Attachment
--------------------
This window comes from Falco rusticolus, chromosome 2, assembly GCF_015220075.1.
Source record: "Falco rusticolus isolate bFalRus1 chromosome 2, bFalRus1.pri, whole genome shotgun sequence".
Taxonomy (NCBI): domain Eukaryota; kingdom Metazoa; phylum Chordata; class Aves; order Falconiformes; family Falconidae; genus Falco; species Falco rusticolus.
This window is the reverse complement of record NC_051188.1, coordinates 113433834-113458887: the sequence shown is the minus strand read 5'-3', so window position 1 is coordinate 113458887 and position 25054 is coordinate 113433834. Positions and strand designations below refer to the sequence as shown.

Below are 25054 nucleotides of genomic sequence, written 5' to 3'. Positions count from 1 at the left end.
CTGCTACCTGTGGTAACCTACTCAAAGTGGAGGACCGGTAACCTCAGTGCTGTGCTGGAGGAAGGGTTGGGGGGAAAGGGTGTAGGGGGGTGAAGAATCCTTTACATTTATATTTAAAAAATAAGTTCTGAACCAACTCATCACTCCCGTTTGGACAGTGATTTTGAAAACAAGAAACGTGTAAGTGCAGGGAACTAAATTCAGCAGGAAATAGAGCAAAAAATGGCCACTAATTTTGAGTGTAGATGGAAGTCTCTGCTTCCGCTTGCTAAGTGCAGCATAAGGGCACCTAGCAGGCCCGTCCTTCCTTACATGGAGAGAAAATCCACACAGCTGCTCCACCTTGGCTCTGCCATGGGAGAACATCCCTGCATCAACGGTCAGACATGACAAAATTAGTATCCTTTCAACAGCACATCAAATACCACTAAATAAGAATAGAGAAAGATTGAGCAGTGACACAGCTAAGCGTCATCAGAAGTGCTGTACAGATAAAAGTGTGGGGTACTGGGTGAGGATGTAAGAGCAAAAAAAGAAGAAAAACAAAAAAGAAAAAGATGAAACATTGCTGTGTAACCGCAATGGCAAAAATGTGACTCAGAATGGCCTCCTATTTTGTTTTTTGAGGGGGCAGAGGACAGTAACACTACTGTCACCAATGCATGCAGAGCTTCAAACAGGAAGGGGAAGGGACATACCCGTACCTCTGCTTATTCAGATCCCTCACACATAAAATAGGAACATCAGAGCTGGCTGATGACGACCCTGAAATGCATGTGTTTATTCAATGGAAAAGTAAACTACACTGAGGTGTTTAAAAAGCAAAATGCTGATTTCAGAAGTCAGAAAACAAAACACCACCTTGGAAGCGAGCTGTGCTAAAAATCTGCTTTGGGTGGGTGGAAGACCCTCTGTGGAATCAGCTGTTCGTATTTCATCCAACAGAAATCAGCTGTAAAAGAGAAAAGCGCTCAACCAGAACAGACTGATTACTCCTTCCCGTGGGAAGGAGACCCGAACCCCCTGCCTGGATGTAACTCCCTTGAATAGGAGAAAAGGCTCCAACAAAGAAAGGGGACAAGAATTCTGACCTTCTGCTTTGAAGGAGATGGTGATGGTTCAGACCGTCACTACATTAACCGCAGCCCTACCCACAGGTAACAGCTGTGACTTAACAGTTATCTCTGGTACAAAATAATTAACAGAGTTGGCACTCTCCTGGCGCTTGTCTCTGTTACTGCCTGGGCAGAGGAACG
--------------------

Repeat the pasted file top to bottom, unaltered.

This window comes from Falco rusticolus, chromosome 2, assembly GCF_015220075.1.
Source record: "Falco rusticolus isolate bFalRus1 chromosome 2, bFalRus1.pri, whole genome shotgun sequence".
Taxonomy (NCBI): domain Eukaryota; kingdom Metazoa; phylum Chordata; class Aves; order Falconiformes; family Falconidae; genus Falco; species Falco rusticolus.
This window is the reverse complement of record NC_051188.1, coordinates 113433834-113458887: the sequence shown is the minus strand read 5'-3', so window position 1 is coordinate 113458887 and position 25054 is coordinate 113433834. Positions and strand designations below refer to the sequence as shown.

Below are 25054 nucleotides of genomic sequence, written 5' to 3'. Positions count from 1 at the left end.
CTGCTACCTGTGGTAACCTACTCAAAGTGGAGGACCGGTAACCTCAGTGCTGTGCTGGAGGAAGGGTTGGGGGGAAAGGGTGTAGGGGGGTGAAGAATCCTTTACATTTATATTTAAAAAATAAGTTCTGAACCAACTCATCACTCCCGTTTGGACAGTGATTTTGAAAACAAGAAACGTGTAAGTGCAGGGAACTAAATTCAGCAGGAAATAGAGCAAAAAATGGCCACTAATTTTGAGTGTAGATGGAAGTCTCTGCTTCCGCTTGCTAAGTGCAGCATAAGGGCACCTAGCAGGCCCGTCCTTCCTTACATGGAGAGAAAATCCACACAGCTGCTCCACCTTGGCTCTGCCATGGGAGAACATCCCTGCATCAACGGTCAGACATGACAAAATTAGTATCCTTTCAACAGCACATCAAATACCACTAAATAAGAATAGAGAAAGATTGAGCAGTGACACAGCTAAGCGTCATCAGAAGTGCTGTACAGATAAAAGTGTGGGGTACTGGGTGAGGATGTAAGAGCAAAAAAAGAAGAAAAACAAAAAAGAAAAAGATGAAACATTGCTGTGTAACCGCAATGGCAAAAATGTGACTCAGAATGGCCTCCTATTTTGTTTTTTGAGGGGGCAGAGGACAGTAACACTACTGTCACCAATGCATGCAGAGCTTCAAACAGGAAGGGGAAGGGACATACCCGTACCTCTGCTTATTCAGATCCCTCACACATAAAATAGGAACATCAGAGCTGGCTGATGACGACCCTGAAATGCATGTGTTTATTCAATGGAAAAGTAAACTACACTGAGGTGTTTAAAAAGCAAAATGCTGATTTCAGAAGTCAGAAAACAAAACACCACCTTGGAAGCGAGCTGTGCTAAAAATCTGCTTTGGGTGGGTGGAAGACCCTCTGTGGAATCAGCTGTTCGTATTTCATCCAACAGAAATCAGCTGTAAAAGAGAAAAGCGCTCAACCAGAACAGACTGATTACTCCTTCCCGTGGGAAGGAGACCCGAACCCCCTGCCTGGATGTAACTCCCTTGAATAGGAGAAAAGGCTCCAACAAAGAAAGGGGACAAGAATTCTGACCTTCTGCTTTGAAGGAGATGGTGATGGTTCAGACCGTCACTACATTAACCGCAGCCCTACCCACAGGTAACAGCTGTGACTTAACAGTTATCTCTGGTACAAAATAATTAACAGAGTTGGCACTCTCCTGGCGCTTGTCTCTGTTACTGCCTGGGCAGAGGAACG